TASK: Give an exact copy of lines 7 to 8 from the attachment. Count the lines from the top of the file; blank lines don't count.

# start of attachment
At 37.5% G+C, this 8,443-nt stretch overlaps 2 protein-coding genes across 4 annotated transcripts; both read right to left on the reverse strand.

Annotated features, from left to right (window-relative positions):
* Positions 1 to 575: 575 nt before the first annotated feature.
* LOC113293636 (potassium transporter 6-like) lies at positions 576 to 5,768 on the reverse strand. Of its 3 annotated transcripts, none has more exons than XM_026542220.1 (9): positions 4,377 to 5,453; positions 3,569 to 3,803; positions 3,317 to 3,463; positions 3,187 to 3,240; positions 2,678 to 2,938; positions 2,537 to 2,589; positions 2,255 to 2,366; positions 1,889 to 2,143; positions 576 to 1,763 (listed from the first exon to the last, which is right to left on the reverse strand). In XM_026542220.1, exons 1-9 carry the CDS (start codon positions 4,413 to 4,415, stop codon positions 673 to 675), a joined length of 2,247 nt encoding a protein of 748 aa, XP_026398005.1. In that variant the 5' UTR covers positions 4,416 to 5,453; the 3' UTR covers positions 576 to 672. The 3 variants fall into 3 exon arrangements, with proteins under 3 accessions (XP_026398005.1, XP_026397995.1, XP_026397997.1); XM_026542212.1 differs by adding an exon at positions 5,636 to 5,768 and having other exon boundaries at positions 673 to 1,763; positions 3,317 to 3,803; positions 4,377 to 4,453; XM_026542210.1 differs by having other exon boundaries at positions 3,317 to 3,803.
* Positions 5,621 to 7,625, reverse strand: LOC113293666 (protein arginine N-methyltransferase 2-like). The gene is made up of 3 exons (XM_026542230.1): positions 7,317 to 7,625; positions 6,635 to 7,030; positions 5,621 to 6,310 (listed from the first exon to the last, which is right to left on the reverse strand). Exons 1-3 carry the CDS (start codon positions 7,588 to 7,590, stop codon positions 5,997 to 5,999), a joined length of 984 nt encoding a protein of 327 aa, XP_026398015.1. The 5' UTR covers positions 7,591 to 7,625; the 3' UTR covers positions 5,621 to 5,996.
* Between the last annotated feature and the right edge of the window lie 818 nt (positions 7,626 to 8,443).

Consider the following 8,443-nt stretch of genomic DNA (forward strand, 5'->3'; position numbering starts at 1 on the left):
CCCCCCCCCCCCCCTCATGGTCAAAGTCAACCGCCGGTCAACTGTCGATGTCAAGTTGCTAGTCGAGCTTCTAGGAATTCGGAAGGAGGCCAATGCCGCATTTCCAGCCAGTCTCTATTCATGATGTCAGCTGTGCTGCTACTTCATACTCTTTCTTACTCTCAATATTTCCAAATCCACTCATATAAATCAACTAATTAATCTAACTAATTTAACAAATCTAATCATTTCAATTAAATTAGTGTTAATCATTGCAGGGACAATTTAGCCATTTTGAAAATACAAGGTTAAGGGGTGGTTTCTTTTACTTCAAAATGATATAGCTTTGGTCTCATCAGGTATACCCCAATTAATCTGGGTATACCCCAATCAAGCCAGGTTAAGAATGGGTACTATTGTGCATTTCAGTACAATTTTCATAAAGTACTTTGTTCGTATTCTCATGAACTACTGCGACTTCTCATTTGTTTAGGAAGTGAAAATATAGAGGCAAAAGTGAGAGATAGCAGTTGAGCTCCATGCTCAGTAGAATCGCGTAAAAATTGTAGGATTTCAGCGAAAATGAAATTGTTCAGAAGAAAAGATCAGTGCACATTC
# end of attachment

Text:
Consider the following 8,443-nt stretch of genomic DNA (forward strand, 5'->3'; position numbering starts at 1 on the left):
CCCCCCCCCCCCCCTCATGGTCAAAGTCAACCGCCGGTCAACTGTCGATGTCAAGTTGCTAGTCGAGCTTCTAGGAATTCGGAAGGAGGCCAATGCCGCATTTCCAGCCAGTCTCTATTCATGATGTCAGCTGTGCTGCTACTTCATACTCTTTCTTACTCTCAATATTTCCAAATCCACTCATATAAATCAACTAATTAATCTAACTAATTTAACAAATCTAATCATTTCAATTAAATTAGTGTTAATCATTGCAGGGACAATTTAGCCATTTTGAAAATACAAGGTTAAGGGGTGGTTTCTTTTACTTCAAAATGATATAGCTTTGGTCTCATCAGGTATACCCCAATTAATCTGGGTATACCCCAATCAAGCCAGGTTAAGAATGGGTACTATTGTGCATTTCAGTACAATTTTCATAAAGTACTTTGTTCGTATTCTCATGAACTACTGCGACTTCTCATTTGTTTAGGAAGTGAAAATATAGAGGCAAAAGTGAGAGATAGCAGTTGAGCTCCATGCTCAGTAGAATCGCGTAAAAATTGTAGGATTTCAGCGAAAATGAAATTGTTCAGAAGAAAAGATCAGTGCACATTC